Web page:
It's been a while since I heard an update from the ongoing Web browser wars, so I was interested in Ars Technica's recent report that Microsoft's (NASDAQ:MSFT) Internet Explorer is still losing market share to other browsers, including Mozilla's Firefox.

Granted, Internet Explorer still has the lion's share of the market, but its share has dwindled more than many people might have imagined a few short years ago. Around this time last year, when Internet Explorer had fallen to less than 90% of the market, many people seemed to doubt that it could lose much more ground. After all, Internet Explorer is the default browser on many people's computers, and Microsoft Windows is the dominant operating system. Surely other browser options were only the realm of techie-oriented users.

However, Firefox has continued to gain. According to Net Applications, which tracks browser market share, as of September, Internet Explorer had 82.1% of the market. Firefox has steadily gained to come in at 12.46%, and Apple's (NASDAQ:AAPL) Safari has also grown, to 3.53%. (At this time last year, the browsers had 86.9%, 7.55%, and 2.39% market share, respectively.) Other browsers include Opera and Time Warner's (NYSE:TWX) Netscape.

Firefox burst onto the scene in 2004, taking full advantage of Microsoft's lapses in Internet security and innovation. Its grassroots Spread Firefox marketing campaign was impressive, with fans donating money for full-page ads in major newspapers to spread the word. It has also been interesting to note that Google (NASDAQ:GOOG) has often supported Firefox efforts, giving it prime real estate on its site and in some of its products.

On the other hand, I have often overheard some of my Foolish colleagues talk about the fact that whenever Firefox security flaws come to light, there's a lot less tumult than when the same type of news hits about Internet Explorer. Maybe most people simply can't help but love the underdog, or maybe a company as dominant as Microsoft (with such deep pockets and vast resources) leads people to expect more. At any rate, it's still a point to bear in mind.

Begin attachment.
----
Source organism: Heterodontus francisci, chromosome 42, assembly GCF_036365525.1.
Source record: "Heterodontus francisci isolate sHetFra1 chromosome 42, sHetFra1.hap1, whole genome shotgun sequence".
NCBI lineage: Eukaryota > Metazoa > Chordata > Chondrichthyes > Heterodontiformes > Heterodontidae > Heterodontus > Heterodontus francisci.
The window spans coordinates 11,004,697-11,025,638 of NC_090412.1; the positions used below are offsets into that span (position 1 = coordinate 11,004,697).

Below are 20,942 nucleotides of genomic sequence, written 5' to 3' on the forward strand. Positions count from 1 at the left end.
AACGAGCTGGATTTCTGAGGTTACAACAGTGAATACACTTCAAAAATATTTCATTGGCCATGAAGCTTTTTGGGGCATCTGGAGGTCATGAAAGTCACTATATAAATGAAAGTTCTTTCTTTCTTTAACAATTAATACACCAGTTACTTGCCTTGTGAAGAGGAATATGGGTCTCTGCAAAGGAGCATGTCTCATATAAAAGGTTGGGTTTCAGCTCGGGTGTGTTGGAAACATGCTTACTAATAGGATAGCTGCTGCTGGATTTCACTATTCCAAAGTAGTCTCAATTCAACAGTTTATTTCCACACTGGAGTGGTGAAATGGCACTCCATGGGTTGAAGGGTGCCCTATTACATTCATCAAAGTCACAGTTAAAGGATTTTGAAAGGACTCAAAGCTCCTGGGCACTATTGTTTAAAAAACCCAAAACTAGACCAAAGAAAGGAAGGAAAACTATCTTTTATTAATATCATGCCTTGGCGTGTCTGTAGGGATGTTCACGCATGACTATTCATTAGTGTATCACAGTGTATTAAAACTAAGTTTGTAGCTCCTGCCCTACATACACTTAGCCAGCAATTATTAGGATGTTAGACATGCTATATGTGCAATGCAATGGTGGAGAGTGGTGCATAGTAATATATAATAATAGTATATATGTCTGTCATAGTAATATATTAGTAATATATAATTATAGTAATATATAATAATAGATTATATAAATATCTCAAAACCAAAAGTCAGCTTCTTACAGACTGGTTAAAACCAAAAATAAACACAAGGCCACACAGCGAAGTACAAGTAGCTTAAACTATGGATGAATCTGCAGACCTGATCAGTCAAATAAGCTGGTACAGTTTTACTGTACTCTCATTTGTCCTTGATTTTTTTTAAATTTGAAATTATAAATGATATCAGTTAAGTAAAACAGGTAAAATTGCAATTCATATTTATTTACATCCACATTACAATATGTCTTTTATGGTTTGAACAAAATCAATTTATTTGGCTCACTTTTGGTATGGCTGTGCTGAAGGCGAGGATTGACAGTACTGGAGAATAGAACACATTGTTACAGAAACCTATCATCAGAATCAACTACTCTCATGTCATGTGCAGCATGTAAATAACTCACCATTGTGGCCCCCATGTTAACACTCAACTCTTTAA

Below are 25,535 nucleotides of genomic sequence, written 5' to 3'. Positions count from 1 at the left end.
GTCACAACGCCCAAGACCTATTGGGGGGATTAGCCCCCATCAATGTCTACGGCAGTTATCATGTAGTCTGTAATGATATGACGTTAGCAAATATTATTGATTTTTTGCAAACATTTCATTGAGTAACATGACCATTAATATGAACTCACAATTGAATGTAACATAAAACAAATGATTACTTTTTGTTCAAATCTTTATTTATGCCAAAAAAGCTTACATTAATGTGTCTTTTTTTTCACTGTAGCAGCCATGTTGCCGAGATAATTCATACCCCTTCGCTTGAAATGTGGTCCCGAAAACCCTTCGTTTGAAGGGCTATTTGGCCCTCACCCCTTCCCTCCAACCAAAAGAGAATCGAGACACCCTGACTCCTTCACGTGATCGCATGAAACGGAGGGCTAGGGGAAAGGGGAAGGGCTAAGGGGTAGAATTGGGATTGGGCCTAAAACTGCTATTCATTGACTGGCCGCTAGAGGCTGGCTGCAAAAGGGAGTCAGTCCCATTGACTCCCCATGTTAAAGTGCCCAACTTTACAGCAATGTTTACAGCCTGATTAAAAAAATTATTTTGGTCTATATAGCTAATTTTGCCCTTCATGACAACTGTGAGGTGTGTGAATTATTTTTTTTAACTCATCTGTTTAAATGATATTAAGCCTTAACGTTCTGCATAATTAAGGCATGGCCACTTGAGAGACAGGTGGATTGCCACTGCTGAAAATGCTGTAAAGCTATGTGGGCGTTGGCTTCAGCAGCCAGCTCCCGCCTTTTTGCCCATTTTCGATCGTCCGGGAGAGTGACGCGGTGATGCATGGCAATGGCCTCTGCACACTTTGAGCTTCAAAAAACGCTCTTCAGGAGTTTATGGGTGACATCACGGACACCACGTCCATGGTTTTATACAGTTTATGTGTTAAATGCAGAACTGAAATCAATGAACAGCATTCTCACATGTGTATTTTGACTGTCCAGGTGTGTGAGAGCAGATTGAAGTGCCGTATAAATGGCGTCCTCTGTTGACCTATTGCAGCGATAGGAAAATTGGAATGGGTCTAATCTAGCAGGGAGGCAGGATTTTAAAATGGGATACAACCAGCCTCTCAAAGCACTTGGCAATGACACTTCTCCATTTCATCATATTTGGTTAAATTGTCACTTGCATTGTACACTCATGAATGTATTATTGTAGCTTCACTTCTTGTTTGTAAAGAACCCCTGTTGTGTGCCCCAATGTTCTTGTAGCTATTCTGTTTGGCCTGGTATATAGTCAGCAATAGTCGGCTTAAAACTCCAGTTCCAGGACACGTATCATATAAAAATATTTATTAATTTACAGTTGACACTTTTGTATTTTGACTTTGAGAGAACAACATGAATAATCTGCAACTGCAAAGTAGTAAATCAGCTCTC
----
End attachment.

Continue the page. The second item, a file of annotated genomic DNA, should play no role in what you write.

As interesting as the new data is, though, it should all get much more interesting in the coming months. Microsoft released a beta of its Internet Explorer 7 browser earlier this year, but other than its security features, it seems few people were greatly impressed with its capabilities compared to its rivals. However, Microsoft is due to release Vista soon, and its new version of Internet Explorer is due later this month. So it stands to reason that the browser battle is about to heat up once again, especially because Firefox 2.0 is imminent as well.

One thing's for sure, though -- as time has gone on, and computers have become ubiquitous household appliances, and users have become more comfortable with technology, just being the default option is no longer good enough. Innovation's the name of the game, and nobody can rest on their laurels.

Take a step back in time in the browser wars:

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Alyce Lomax does not own shares of any of the companies mentioned. She prefers Firefox.